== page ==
I am sorry this post is a whirl wind of craziness, and does not begin to describe the last month of my life; but I think it is time to end. Expect random stories and tid bits of my trip throughout the next couple months of my life. As they will probably be appearing frequently. I love Africa and I will be returning one day. I miss my kids more than I have ever missed anything and am amazed at how instantly I was able...or forced by their beautiful brown eyes and huge smiles...to fall completely in love with all of them. I am so blessed. Not only with the many blessings that I have in my life here, but that I had the opportunity to go to Ghana. To be amongst these spirited people and be changed for good by their every action.

I would love to answer any questions anyone might have about specific experiences I had, or just questions about Africa. Just leave me a comment or email and let me know! :)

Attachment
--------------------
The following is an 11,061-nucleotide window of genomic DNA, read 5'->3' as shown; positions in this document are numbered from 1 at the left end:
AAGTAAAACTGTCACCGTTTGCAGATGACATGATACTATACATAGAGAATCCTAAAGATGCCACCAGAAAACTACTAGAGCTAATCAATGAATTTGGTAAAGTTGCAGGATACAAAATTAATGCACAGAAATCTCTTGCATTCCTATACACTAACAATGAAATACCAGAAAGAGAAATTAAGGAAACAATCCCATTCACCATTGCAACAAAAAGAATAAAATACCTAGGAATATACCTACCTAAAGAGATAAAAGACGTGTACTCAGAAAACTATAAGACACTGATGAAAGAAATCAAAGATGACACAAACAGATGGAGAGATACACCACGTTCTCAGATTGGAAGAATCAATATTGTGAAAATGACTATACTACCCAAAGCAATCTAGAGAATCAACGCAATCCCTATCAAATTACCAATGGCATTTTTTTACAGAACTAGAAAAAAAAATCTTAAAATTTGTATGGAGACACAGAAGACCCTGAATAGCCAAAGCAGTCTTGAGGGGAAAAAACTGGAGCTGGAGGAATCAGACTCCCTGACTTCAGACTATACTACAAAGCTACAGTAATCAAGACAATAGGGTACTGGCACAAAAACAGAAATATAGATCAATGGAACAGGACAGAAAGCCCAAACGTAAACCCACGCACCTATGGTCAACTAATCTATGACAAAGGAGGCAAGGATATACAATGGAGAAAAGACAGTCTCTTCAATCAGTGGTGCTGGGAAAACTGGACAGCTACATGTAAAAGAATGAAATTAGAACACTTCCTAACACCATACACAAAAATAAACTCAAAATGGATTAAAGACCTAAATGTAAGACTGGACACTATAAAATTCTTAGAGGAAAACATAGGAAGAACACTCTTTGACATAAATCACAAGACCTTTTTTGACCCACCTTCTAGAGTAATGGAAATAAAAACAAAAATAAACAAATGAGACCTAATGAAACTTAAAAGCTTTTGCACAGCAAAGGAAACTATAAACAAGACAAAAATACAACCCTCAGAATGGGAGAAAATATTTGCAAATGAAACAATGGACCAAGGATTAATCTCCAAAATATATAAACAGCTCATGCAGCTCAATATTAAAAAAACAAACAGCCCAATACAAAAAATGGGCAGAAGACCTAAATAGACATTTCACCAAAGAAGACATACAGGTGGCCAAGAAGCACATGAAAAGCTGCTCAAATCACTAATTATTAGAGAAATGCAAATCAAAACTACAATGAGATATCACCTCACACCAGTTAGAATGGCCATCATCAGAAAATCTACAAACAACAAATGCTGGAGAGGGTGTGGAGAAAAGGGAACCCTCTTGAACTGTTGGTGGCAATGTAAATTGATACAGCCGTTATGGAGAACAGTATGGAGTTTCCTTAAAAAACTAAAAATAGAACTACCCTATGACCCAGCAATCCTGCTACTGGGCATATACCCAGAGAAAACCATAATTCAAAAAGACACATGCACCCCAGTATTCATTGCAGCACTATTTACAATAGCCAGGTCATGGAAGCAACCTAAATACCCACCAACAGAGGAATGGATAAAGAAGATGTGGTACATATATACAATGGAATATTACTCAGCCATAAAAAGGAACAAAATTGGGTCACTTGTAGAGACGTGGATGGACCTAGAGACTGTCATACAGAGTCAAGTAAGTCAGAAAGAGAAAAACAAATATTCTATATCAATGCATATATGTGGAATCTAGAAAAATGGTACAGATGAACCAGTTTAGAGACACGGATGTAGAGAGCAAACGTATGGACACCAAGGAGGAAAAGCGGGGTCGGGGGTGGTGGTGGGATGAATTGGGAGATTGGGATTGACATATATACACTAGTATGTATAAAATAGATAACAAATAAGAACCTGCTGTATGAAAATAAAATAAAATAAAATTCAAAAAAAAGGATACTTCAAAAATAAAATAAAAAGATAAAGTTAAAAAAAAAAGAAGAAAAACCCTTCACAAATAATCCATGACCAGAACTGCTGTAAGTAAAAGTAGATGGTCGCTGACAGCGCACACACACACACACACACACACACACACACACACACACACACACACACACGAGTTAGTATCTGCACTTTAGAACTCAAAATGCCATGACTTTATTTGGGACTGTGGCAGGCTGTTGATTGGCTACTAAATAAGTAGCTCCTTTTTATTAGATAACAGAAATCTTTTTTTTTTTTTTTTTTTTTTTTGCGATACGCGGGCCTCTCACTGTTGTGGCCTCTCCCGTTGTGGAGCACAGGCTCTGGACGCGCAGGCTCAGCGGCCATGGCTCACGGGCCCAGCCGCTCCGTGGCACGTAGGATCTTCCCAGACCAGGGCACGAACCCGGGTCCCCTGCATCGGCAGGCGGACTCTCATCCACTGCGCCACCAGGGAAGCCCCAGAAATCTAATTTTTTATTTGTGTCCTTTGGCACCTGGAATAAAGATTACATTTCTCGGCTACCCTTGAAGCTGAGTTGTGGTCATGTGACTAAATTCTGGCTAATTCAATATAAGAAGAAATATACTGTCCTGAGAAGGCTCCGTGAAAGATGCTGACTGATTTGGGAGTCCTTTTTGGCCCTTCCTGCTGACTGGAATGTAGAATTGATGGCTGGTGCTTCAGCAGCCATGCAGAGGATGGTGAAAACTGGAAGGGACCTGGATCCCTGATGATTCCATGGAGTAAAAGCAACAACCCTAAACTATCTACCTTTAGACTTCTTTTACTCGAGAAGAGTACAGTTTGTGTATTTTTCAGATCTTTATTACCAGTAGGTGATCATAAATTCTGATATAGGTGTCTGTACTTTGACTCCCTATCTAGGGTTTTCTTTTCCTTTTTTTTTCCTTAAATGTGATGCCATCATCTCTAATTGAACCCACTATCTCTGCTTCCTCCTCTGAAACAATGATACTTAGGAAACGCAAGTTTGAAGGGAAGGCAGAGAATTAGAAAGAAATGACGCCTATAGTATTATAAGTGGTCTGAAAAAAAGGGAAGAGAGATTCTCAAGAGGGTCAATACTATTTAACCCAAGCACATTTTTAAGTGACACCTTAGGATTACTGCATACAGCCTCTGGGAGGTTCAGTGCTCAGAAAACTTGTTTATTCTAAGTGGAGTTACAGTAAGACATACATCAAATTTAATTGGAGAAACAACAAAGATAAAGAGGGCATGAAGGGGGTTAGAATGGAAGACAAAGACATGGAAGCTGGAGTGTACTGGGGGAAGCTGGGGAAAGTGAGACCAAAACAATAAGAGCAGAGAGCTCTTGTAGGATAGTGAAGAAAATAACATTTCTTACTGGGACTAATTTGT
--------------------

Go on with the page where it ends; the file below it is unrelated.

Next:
Peace and Blessings!

3 comments:

Brianna

PAH! I can't even begin to start asking questions and wanting to hear more so I guess I will just have to wait until I see you in a few weeks! you're amazing!

Elyse & Dale

You are amazing. I'm glad you had such an great experience. THanks for being such a great example my dear :)

Mark

Just wanted to say congrats on being in Ghana. It is a wonderful place, isn't it? I want to go back there as well and really loved it. I'm glad you got to experience such a wonderful place.